It threatens physical aggression against people for engaging in certain kinds of voluntary exchange. To me, that is coercion. Just imagine if your neighbor decided that he would impose a minimum wage law on us. Wouldn’t we all agree that he was coercing us? If it is coercion when he does it, why isn’t it coercion when the government does it?
While I have some sympathy for his general project, Klein's essay risks reinforcing three conceptual errors of libertarian ideology:
(1) It neglects the coercion inherent in the very institution of property. To claim ownership of a resource is to prevent others from making free use of it. If another attempts to use the resource in the same way as you do, you can call it "theft" and initiate force against them (or have the police do so on your behalf).
That's not to say that property ownership is necessarily wrong, of course. But you can't pretend that laissez faire provides any sort of neutral starting point. It involves coercion, just like every other system. The real question, then, is how significant are the impediments created by each institutional framework, and whether the opportunities they open up are worth it.
(2) It neglects other kinds of constraints that can impede us, leading to an impoverished conception of "freedom" that fails to track what really matters to us (namely, capability). Negative liberty is fine as far as it goes, but it makes for a rather one-eyed approach to evaluating policy. A better maxim would be to seek to enable people to achieve their goals. Economists (like everyone else) should be concerned with opportunities, not merely interference.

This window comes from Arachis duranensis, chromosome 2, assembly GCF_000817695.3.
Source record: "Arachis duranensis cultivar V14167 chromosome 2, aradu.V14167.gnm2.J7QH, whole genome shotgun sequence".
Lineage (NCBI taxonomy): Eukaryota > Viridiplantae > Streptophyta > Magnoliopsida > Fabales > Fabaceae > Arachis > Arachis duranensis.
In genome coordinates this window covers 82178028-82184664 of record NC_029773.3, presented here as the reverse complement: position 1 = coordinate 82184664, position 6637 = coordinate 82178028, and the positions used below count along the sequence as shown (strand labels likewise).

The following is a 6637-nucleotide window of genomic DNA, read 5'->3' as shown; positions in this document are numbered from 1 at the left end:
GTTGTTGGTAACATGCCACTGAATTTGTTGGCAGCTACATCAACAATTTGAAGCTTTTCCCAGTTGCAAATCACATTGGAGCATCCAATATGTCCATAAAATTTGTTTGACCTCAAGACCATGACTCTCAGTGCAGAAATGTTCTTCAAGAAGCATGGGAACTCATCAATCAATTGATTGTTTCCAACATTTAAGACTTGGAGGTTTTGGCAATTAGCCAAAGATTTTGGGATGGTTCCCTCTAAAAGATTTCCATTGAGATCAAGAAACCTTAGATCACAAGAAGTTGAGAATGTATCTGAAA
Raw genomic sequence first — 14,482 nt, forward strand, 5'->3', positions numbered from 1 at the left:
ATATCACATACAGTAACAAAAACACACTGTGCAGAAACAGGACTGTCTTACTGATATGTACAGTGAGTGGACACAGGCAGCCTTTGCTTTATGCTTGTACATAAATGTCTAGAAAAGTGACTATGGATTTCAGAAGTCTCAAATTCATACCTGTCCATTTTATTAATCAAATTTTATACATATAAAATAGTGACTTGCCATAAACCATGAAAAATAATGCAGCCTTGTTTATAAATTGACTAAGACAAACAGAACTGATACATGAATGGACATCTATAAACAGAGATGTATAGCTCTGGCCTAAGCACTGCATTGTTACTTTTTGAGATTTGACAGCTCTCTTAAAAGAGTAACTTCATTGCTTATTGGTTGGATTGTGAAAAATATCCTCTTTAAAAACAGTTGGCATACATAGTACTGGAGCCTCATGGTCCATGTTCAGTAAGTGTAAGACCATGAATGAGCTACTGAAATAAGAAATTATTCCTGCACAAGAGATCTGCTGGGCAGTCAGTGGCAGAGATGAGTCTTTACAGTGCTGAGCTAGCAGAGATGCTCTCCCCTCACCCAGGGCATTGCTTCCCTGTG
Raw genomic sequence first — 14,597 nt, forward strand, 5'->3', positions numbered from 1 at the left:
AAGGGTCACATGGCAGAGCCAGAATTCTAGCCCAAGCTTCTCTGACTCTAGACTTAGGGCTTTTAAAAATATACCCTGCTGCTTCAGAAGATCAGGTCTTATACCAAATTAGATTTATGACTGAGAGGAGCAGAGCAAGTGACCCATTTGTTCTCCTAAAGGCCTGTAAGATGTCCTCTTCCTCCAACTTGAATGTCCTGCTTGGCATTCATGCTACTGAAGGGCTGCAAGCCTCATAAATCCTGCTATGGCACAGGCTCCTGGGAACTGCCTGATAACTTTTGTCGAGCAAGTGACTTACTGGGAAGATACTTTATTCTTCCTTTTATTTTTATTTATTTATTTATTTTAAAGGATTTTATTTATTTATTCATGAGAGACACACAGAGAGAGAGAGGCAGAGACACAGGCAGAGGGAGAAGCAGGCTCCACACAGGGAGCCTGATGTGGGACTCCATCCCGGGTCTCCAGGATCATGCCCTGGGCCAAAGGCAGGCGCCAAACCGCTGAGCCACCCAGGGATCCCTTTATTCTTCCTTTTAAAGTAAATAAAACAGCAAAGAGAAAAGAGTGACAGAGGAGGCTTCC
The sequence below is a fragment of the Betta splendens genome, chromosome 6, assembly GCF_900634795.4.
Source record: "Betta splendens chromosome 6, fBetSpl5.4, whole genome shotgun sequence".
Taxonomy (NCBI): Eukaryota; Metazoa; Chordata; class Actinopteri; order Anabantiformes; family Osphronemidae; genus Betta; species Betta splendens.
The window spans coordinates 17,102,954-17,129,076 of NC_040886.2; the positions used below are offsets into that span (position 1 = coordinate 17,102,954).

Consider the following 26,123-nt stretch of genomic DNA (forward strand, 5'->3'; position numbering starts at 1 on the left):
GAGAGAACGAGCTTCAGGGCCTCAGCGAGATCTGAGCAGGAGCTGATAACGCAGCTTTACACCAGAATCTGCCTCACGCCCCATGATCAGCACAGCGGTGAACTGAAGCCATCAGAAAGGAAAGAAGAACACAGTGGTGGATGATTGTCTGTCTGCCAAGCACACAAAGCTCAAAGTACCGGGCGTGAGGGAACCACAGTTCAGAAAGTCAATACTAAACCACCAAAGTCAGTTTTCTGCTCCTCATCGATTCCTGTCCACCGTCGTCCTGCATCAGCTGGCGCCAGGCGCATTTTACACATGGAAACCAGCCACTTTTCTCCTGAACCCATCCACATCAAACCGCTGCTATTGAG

(3) It conflates personal and institutional action. This is the difference between vigilantes and magistrates. Just because it would be illegitimate for your neighbour to do something in their role as an ordinary citizen, doesn't necessarily mean there's no legitimate way it could be done.
A well-ordered society is governed by the rule of law. This means that there are institutional processes to govern certain classes of action. The outcome of a just institutional process -- whether it be a guilty verdict, or minimum wage legislation -- has a different normative status than the corresponding action of a neighbour who takes it upon himself to unilaterally impose his will on others.
The upshot: yes, instituting a minimum wage involves an element of coercion. But not in the same way as if your neighbour did it. More in the way that instituting property itself involves an element of coercion. Whether either set of laws counts as "coercive in any significant sense" will depend on context. It's not as cut-and-dried as someone who makes the above three errors might assume.
Finally, I should emphasize that the alternative to ideological libertarianism is not a blank cheque for statism. I wouldn't claim that "whatever stuff you have really belongs to the government", or anything like that. It's possible to set up an unjust institutional order, and even within a largely just order it's possible for government agents to violate their (e.g. constitutional) obligations. So there's plenty of room for political criticism. The point is simply to warn against the complacent assumption of laissez-faire as the "natural" or default system, to be contrasted with all the "coercive" alternatives. In principle, it ain't so different. As with every other system, it must be assessed on its practical merits.